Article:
ON REFUGIA: GROWING CONNECTION
Just outside of Philadelphia, Pennsylvania a team of plant folks known as Refugia is growing connection among places and people from their beautifully designed native plant gardens and rippling out from there….We are joined today by Refugia founder Jeff Lorenz, by Land Stewardship Manager Esther Scanlon, by Lead Project Manager Ronnie Ludwig, and by Melissa Nase, Refugia’s lead Landscape Designer and Greenhouse Manager.
Esther, Jeff, Ronnie and Melissa join Cultivating Place this week to share more about the process and ethos of Refugia as they design, create and help to steward functional landscapes that are ecologically beneficial, beautiful, and resilient.
"what it means and looks like to create functional landscapes that are ecologically beneficial, beautiful, and resilient. "
Just the fact that Refugia has a position titled Land Stewardship Manager should tell you much of what we need to know.
On their website, their own ethos is distilled by this featured quote by Aldo Leopold:
“We abuse land because we regard it as a commodity belonging to us. When we see land as a community to which we belong, we may begin to use it with love and respect.”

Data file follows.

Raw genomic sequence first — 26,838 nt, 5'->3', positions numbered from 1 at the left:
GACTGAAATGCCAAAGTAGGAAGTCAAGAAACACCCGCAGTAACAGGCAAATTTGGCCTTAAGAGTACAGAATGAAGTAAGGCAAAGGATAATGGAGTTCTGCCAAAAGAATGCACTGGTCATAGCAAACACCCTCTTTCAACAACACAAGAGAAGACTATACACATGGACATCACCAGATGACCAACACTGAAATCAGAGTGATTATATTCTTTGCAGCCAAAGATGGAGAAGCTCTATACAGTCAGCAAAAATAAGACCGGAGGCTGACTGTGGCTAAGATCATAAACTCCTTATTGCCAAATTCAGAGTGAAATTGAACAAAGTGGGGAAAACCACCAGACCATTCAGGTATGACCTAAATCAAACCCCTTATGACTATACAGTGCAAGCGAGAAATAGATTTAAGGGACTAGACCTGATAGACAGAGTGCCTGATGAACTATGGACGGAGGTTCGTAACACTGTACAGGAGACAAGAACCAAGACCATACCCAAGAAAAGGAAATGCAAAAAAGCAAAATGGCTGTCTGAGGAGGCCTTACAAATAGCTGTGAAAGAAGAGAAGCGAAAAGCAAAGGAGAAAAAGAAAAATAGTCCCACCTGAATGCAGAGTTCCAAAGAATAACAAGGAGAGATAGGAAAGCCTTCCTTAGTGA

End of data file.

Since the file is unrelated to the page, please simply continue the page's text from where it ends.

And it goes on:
— ALDO LEOPOLD
Make sure to look for Refugia’s garden design "Sanctuarium" for this year’s Philadelphia Flower Show, which has moved from winter inside, to summer outside for the first time in its history. The show runs June 5th – the 13th.
JOIN US again next week we, when look forward to another kind of floral celebration on the West Coast when we’re joined by Debra Prinzing founder of the Slow Flowers Society and the heart behind the in-person Slow Flowers Summit being held at Filoli House and Garden in California in late June!
Thinking out loud this week:
Here are the phrases that imprinted on my brain as I listened again to this conversation with this team of people:
"Reactivate static/neglected/wounded landscapes," Jeff Lorenz
And: "Communication and relationship."
Which comes together then as:
It is through communication and relationship that we can help to reactivate/re-enliven static/wounded lands and their processes (and maybe even we their people???)
This is gardening with a capital G at its most garden hearted, in my mind.
I’m still considering Esther’s statements about what she wanted to do with her life – and the advice she was given about "working for plants…"
We should all be working for plants – as big G gardeners, don’t you think?
A little later she said: "I would go as far as I could to get lost and then make my way back home."
There’s something poetic and metaphorically compelling about that idea – about how it mirrors quite perfectly any good amount of time out in the garden – where we lose ourselves in time and space, in the most immediate of communication and relationship and in so doing find our way back home. To self and place in proportion.
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